In the meantime, with Feb. 1 quickly approaching, many housing advocates and progressive lawmakers have come to the same conclusion: the only way to prevent the eviction cliff is to “cancel the rents”—which has become a rallying cry for the tenants-rights movement across the country—by providing tenants with financial assistance.
In April, Silicon Valley Congressman Ro Khanna (D-Fremont) proposed giving Americans making less than $130,000 a year at least $2,000 a month for a year to help cover expenses, including rent. But Khanna’s bill, along with other rental stimulus efforts, have been unable to make it out of both houses of Congress.
“There’s just been obstinance in the Senate,” Khanna said, referring to Senate Majority Leader Mitch McConnell (R-Kentucky). “What I would do is I would have the federal government step in and provide the rent so small business landlords are taken care of and renters are taken care of.”
While Biden would most likely support bolder efforts to help renters, Khanna says getting a bill to his desk will come down to two Senate runoff races in Georgia, where Democrats have a chance to flip the balance of power in the upper chamber.
On a local level, advocates have already tried—and failed—to get elected officials to cancel rent. In April, San Jose council members Raul Peralez and Magdalena Carrasco withdrew a proposal to suspend rent after former City Attorney Rick Doyle said he worried it would violate the U.S. Constitution’s fifth amendment, which prohibits private property from being taken without just compensation.
But Michael Trujillo, a staff attorney at the Law Foundation, argues rent could be canceled under local government’s police powers “as long as there are provisions made to make sure it doesn’t have an adverse impact on landlords.”
Beyond advocating for the federal government to cancel rent and mortgages and enact widespread rental assistance, Trujillo says cities and counties must also ensure financial assistance is accessible.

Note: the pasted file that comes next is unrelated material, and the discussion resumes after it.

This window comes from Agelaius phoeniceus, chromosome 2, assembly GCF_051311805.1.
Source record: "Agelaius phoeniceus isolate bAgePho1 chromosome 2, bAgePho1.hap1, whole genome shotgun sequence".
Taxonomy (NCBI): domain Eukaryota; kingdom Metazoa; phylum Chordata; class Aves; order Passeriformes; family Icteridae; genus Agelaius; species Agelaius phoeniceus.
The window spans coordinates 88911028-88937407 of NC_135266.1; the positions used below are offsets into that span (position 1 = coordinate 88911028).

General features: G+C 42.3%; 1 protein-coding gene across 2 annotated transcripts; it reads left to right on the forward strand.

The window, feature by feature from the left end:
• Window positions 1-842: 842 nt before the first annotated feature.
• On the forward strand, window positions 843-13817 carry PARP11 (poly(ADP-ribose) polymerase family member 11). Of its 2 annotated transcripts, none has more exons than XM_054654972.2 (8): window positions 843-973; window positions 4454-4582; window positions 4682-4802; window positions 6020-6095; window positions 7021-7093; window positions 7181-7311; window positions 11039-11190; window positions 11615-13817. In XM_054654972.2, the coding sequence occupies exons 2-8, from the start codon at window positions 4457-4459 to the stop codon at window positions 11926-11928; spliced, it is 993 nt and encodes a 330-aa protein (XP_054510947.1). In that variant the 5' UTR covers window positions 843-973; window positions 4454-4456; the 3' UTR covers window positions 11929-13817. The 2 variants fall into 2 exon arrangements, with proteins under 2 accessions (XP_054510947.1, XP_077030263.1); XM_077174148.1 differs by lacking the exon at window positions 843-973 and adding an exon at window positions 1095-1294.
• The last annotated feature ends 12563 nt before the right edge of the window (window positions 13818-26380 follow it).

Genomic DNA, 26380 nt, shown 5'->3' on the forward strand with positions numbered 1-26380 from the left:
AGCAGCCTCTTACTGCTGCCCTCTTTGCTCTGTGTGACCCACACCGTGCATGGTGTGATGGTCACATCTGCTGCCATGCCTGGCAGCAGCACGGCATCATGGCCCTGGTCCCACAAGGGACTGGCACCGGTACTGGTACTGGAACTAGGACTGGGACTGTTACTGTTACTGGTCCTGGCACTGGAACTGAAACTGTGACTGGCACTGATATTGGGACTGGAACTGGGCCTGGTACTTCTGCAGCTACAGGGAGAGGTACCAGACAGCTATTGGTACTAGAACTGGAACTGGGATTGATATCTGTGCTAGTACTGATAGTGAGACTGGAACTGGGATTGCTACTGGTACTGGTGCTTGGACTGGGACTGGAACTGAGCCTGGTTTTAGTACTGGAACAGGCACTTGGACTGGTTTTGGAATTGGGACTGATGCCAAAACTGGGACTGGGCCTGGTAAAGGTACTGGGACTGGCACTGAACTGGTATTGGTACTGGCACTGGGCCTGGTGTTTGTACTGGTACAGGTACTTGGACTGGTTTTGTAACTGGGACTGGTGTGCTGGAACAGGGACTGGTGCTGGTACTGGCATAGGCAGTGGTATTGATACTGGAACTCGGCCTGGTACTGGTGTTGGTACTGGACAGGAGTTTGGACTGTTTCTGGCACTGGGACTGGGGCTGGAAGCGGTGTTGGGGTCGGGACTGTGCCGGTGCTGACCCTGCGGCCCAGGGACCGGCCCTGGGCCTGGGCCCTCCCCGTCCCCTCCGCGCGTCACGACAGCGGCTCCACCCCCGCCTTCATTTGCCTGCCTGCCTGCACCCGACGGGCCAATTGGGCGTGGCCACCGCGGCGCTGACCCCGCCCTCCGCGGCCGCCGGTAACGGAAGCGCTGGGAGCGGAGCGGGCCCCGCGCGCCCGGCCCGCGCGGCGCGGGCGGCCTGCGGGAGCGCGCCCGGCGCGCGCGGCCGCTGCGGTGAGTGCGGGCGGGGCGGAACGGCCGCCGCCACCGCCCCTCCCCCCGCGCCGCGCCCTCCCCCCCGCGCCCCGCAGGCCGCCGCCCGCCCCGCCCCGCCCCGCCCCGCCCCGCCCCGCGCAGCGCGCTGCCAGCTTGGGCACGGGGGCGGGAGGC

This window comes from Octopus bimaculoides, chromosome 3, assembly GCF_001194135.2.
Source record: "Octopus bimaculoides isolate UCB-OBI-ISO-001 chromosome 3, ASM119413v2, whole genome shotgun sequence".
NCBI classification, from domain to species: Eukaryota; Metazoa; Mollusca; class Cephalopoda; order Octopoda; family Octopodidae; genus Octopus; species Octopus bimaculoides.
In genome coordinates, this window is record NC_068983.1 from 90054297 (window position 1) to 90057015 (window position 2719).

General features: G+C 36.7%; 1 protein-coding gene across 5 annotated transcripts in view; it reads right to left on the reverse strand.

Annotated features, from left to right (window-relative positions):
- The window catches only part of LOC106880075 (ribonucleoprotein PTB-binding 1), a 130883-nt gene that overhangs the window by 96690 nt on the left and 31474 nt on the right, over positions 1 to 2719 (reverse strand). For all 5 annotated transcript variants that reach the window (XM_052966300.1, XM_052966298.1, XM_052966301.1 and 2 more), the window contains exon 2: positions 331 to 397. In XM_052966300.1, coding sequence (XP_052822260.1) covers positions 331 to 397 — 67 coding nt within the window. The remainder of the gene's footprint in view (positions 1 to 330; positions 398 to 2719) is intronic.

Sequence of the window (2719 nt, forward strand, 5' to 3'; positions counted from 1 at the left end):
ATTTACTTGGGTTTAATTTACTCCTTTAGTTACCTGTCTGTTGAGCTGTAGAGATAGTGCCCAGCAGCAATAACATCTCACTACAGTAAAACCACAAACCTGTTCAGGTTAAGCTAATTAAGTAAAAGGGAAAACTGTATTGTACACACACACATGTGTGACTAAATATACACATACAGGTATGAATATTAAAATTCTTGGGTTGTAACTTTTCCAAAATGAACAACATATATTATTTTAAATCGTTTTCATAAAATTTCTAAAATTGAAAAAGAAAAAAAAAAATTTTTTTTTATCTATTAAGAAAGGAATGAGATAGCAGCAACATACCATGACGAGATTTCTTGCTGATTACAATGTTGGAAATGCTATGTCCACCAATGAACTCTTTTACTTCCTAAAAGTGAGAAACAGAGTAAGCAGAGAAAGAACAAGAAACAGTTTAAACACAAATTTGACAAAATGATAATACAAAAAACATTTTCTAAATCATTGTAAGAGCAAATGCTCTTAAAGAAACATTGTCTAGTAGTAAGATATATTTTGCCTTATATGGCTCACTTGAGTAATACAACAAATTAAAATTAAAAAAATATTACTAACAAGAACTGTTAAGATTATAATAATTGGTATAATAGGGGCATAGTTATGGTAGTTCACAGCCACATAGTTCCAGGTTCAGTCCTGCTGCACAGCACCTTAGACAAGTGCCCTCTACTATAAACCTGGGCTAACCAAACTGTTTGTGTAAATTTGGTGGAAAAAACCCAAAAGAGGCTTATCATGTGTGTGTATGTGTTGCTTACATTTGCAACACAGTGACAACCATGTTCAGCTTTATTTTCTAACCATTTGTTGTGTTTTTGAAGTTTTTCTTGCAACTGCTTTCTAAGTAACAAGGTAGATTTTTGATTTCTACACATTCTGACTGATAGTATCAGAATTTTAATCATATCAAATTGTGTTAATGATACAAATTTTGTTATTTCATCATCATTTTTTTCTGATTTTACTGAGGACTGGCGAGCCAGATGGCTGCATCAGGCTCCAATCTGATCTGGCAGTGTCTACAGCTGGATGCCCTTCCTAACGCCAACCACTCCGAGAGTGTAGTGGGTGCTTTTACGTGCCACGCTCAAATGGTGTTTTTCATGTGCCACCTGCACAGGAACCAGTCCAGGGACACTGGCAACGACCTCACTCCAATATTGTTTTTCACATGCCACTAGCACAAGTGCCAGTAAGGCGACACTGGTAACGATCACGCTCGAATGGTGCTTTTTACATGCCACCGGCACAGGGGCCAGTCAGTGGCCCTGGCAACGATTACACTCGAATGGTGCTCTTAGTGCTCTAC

“I think there’s going to be a role for local governments to address gaps in who can access eviction relief, especially for folks who can't access relief because of immigration status or because of whatever documentation barriers may exist,” he said. “If a local government is willing to be a leader and to cancel rent, there is a way across the policy that is workable and I think that would create for more to be done at the federal level.”
Evictions need to happen. You don’t pay your rent, it is stealing. Does Safeway let you keep taking groceries out of their store if you don’t pay? Does the electric company keep the lights on if you don’t pay? Of course not.
You made a commitment to pay your rent, if you can’t do it, move in with your family or move to a state you can. But you need to free up that unit so someone who is willing to pay can live there. You can not drop the entire load of Rona on landlords. The state still collects property tax, the IRS is still getting these, as are the utilities, insurance, and the banks. Forbearance is not forgiveness, and its time to settle up. You have had long enough to make arrangements, now its time to get this over. You are adults and you know better.